One of the things I love about home cooking is that, in your own kitchen, you get to set the rules. As long as you know what you’re doing, you can take the occasional shortcut here and there—and your meals will still come out tasting great.
When it comes to pizza, that occasional shortcut for me is store-bought pizza dough. Yes, I mean the same kind you typically bring back home from the grocery store’s frozen dough section.
Talking to my friends and exchanging emails or comments with my readers on the topic, I’ve seen that one question frequently comes up.
How long does pizza dough last in the fridge?
When kept in a large bowl that’s covered tightly with plastic wrap, fresh pizza dough will typically stay good for 3-4 days in your fridge. Don’t extend that time too much, or you risk overproofing your dough.
To understand why the storage time of refrigerated dough is not really all that long, you need to know how yeast makes it rise—and the limits to that process are.
Yeasts are tiny living creatures, each made of a single cell, that thrive on food, warmth, and moisture (all of which are abundant in dough).
When we make yeast dough, we typically do three things:
- We mix the ingredients, by hand or in a stand mixer, for consistency;
- We knead the dough to strengthen its protein structure (the protein in flour is called “gluten”), which gives it its elasticity;
- We rest the dough, ideally for an extended period of time, giving the yeast enough time to make it rise.
How does the rise work? How do you take a freshly kneaded dough ball that consists of flour, water, yeast, and salt and make it airy and light?
During the rise, the yeast cells feed on the sugars and starches in the dough, farting out alcohol (called “ethanol”) and gas bubbles (called “carbon dioxide”) as waste. Those bubbles can’t escape from the thick and dense dough, so they build up inside it. This creates small pockets of air that end up making it rise.
The term food scientists use for this process is “fermentation,” which you’ll come across every now and then. Bakers, on the other hand, call the time that it takes yeast to fully ferment a dough “proofing.”
So far, so good. We’ve established that mixing the dough combines the ingredients, kneading gives it elasticity by developing the gluten strands, and proofing makes it rise by allowing the yeast to work its magic. The alcohol produced during the rise also enhances the dough’s flavor.
To understand why you can only keep dough in the fridge for that long, you need to know how temperature affects yeast’s activity.
Generally speaking, yeast will die in the heat of your oven, thrive in the warmth of your kitchen, feed and replicate slowly in the coldness of your fridge, and put its activity on pause to survive in your freezer.
When you store dough in your fridge, you’re actually slowing down its proofing.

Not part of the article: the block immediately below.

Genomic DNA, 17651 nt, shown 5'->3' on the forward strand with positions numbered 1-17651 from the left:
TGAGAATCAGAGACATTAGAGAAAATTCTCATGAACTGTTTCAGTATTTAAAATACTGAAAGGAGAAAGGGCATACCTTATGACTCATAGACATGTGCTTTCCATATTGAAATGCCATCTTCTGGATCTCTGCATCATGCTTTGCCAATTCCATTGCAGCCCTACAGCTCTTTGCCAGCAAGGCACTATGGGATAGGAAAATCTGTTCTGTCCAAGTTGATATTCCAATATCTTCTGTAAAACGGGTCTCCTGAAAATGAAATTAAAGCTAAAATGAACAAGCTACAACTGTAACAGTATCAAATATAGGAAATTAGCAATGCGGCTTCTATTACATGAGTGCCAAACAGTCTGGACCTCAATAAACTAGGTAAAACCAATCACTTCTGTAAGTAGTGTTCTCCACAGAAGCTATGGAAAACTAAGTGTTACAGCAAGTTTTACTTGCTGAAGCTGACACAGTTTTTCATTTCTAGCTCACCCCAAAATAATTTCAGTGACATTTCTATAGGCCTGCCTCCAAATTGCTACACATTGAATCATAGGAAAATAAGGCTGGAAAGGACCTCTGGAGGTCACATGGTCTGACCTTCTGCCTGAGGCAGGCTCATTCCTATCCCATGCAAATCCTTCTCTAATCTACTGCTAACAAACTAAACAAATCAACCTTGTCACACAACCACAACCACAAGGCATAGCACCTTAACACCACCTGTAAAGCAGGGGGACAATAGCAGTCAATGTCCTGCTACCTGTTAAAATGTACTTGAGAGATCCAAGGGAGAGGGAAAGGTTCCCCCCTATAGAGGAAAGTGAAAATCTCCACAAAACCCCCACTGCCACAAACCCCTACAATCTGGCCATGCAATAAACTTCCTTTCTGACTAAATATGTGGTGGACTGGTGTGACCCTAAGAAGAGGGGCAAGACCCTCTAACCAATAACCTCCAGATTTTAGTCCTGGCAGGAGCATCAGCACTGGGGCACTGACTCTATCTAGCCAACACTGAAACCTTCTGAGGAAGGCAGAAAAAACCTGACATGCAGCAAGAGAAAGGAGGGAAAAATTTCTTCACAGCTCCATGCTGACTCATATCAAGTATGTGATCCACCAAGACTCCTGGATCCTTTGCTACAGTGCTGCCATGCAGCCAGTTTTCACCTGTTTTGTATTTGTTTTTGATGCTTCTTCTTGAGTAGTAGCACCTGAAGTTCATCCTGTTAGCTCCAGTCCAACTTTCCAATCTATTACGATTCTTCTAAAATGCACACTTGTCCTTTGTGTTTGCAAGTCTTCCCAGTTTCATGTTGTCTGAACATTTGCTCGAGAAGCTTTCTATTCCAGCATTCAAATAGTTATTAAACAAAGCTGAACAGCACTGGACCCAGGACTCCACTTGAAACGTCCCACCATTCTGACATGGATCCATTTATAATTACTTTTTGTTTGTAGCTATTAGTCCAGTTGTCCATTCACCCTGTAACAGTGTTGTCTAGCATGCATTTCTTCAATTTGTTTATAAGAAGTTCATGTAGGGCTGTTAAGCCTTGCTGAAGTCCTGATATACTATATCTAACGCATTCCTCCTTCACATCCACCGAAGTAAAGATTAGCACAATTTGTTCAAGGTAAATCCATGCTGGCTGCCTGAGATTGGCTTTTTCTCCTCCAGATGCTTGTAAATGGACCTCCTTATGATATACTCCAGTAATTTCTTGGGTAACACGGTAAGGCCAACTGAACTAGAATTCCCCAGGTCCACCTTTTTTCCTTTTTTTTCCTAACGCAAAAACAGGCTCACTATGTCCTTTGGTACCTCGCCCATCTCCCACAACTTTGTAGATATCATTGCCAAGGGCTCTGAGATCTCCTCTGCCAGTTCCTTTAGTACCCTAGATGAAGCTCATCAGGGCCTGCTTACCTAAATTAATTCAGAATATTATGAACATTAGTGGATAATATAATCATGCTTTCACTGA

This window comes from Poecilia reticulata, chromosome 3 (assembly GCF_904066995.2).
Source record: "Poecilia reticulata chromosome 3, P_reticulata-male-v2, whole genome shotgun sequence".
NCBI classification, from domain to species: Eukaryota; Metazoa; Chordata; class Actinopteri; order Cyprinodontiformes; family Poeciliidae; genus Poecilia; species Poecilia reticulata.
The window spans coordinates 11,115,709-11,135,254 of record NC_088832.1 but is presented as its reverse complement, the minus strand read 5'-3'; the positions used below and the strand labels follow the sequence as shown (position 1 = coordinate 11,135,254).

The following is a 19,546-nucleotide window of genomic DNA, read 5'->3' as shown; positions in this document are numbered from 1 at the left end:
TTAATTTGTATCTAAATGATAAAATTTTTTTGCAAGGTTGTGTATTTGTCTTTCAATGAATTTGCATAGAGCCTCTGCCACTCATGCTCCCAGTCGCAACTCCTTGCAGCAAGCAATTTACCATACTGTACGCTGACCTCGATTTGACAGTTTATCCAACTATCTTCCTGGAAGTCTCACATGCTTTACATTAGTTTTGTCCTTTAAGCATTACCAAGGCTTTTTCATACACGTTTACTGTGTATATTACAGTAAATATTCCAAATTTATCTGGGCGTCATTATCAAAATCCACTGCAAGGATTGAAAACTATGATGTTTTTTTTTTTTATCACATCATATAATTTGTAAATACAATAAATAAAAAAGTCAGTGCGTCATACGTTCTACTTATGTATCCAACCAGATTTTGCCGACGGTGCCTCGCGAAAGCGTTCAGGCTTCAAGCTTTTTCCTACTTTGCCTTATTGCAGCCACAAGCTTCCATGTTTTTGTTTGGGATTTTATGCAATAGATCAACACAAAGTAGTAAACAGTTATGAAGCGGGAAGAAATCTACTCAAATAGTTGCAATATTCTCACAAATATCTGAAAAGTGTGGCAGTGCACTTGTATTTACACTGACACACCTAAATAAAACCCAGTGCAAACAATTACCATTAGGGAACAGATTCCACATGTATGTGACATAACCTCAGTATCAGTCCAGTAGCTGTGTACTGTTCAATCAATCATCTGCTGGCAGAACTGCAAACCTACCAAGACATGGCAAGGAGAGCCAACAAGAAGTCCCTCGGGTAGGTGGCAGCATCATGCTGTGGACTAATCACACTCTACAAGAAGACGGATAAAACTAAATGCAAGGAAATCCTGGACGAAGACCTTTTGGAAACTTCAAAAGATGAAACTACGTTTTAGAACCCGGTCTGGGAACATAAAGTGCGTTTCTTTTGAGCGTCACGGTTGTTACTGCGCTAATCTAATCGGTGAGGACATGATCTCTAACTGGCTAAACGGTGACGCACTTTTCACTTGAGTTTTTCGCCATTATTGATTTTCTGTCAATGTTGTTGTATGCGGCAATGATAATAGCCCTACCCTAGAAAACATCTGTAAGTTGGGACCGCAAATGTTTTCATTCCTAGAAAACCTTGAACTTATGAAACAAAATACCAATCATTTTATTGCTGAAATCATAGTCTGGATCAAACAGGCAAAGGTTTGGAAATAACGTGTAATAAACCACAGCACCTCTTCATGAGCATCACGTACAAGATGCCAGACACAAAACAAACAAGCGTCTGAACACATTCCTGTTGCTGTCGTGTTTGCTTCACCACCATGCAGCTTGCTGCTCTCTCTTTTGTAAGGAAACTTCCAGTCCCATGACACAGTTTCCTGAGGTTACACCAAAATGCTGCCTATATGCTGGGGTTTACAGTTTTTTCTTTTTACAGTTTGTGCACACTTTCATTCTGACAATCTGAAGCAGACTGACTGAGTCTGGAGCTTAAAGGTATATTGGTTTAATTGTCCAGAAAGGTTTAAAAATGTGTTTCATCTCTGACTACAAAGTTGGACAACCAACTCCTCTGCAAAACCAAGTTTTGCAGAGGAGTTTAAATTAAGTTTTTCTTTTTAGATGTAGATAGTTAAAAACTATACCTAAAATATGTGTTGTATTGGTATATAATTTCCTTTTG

In fact, this is a great way to improve frozen pizza dough from the store (and one of my all-time favorite, low-effort pizza hacks). Simply put it in the refrigerator in its original packaging and let it rest for 3-4 days before baking.
Your pie will come out airy and light and taste just as good (dare I say better) than its takeaway counterparts from most pizza shops.
Mind the rising time: you can overproof your dough.
Eventually, the dough’s gluten structure will weaken and it will no longer be capable of holding on to the gas bubbles. In other words, it will collapse—which is why you want to use it before that moment.
This means that your pizza won’t puff up in the oven and, when you poke the crust, it will never spring back up (which many pizzaiolos consider as the litmus test for a good dough).
Telling exactly when that moment will come is impossible. There are simply too many factors that affect the rise of your dough. As a general rule of thumb, doughs made with more yeast will rise faster, especially when left out in a warm room. Conversely, the less yeast and the colder the air, the slower the rise.
For most doughs, it’s reasonable to assume that four to six hours at room temperature and up to three to four days in the fridge is enough.
How to Freeze Pizza Dough
Made a big batch of dough and can’t use all of it up in one go? To preserve pizza dough for more than a few days, store it in the freezer.
Mix the ingredients, knead the dough, and proof it for 1-2 hours at room temperature as you’d typically do. Shape the dough into balls, sealing each in a freezer bag. Label with the date of freezing and consume within 5-6 months.
Ensure that the bags are sealed perfectly. As cold air circulates in your freezer, the dough can pick up an unpleasant odor and flavor from the other foods you’ve stored in it. Been there, done that—and it isn’t something that you want to happen to an otherwise good batch of dough.
To thaw frozen pizza dough, transfer it to the fridge the night before you plan to use it. As we’ve already established, you can leave it in your fridge for up to 3-4 days before using it.
The longer the thaw, the airier the dough (from the gas bubbles) and the richer its flavor (from the ethanol).
Here’s a photo of an artichoke and tomato pizza I recently made with this method. I thawed frozen pizza dough from the supermarket for 48 hours before baking the pie:
How long does pizza dough last in the fridge?
Determining the exact time is impossible because of all the factors that affect yeast’s fermentation (from the nutrients in the flour and type of yeast to the humidity level and temperature inside your fridge).
In my experience, I’ve seen that 3-4 days is more or less the maximum storage time for most doughs. You risk overproof your dough from that moment on, which will cause it to collapse and not come out nice and airy.